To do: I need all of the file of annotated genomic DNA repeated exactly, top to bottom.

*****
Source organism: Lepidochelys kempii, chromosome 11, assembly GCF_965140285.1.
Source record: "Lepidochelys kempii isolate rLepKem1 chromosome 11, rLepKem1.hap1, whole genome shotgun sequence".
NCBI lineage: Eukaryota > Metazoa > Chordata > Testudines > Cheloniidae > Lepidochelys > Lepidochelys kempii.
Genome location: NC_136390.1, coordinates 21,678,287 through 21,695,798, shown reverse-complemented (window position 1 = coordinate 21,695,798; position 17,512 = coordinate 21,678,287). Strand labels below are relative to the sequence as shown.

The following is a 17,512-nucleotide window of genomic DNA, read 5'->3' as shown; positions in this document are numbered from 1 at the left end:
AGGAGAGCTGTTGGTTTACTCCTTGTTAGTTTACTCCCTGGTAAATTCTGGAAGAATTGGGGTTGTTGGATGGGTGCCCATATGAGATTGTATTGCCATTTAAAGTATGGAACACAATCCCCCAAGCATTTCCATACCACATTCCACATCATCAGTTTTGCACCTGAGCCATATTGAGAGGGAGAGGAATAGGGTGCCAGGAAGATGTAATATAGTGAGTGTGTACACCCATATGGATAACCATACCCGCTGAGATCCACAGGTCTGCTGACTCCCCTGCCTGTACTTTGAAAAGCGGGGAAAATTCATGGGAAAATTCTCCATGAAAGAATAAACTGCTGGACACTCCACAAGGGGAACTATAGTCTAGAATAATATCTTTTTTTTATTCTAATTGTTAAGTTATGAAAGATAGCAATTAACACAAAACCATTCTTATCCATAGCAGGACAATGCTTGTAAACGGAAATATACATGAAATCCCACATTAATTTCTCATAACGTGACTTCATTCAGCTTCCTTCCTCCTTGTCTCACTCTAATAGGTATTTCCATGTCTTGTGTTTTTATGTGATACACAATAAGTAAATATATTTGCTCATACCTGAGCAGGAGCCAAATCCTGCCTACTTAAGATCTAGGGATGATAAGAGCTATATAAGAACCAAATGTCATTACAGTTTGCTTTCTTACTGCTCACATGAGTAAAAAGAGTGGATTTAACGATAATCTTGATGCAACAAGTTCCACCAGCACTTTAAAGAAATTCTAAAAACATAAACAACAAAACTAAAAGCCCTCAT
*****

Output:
Source organism: Lepidochelys kempii, chromosome 11, assembly GCF_965140285.1.
Source record: "Lepidochelys kempii isolate rLepKem1 chromosome 11, rLepKem1.hap1, whole genome shotgun sequence".
NCBI lineage: Eukaryota > Metazoa > Chordata > Testudines > Cheloniidae > Lepidochelys > Lepidochelys kempii.
Genome location: NC_136390.1, coordinates 21,678,287 through 21,695,798, shown reverse-complemented (window position 1 = coordinate 21,695,798; position 17,512 = coordinate 21,678,287). Strand labels below are relative to the sequence as shown.

The following is a 17,512-nucleotide window of genomic DNA, read 5'->3' as shown; positions in this document are numbered from 1 at the left end:
AGGAGAGCTGTTGGTTTACTCCTTGTTAGTTTACTCCCTGGTAAATTCTGGAAGAATTGGGGTTGTTGGATGGGTGCCCATATGAGATTGTATTGCCATTTAAAGTATGGAACACAATCCCCCAAGCATTTCCATACCACATTCCACATCATCAGTTTTGCACCTGAGCCATATTGAGAGGGAGAGGAATAGGGTGCCAGGAAGATGTAATATAGTGAGTGTGTACACCCATATGGATAACCATACCCGCTGAGATCCACAGGTCTGCTGACTCCCCTGCCTGTACTTTGAAAAGCGGGGAAAATTCATGGGAAAATTCTCCATGAAAGAATAAACTGCTGGACACTCCACAAGGGGAACTATAGTCTAGAATAATATCTTTTTTTTATTCTAATTGTTAAGTTATGAAAGATAGCAATTAACACAAAACCATTCTTATCCATAGCAGGACAATGCTTGTAAACGGAAATATACATGAAATCCCACATTAATTTCTCATAACGTGACTTCATTCAGCTTCCTTCCTCCTTGTCTCACTCTAATAGGTATTTCCATGTCTTGTGTTTTTATGTGATACACAATAAGTAAATATATTTGCTCATACCTGAGCAGGAGCCAAATCCTGCCTACTTAAGATCTAGGGATGATAAGAGCTATATAAGAACCAAATGTCATTACAGTTTGCTTTCTTACTGCTCACATGAGTAAAAAGAGTGGATTTAACGATAATCTTGATGCAACAAGTTCCACCAGCACTTTAAAGAAATTCTAAAAACATAAACAACAAAACTAAAAGCCCTCAT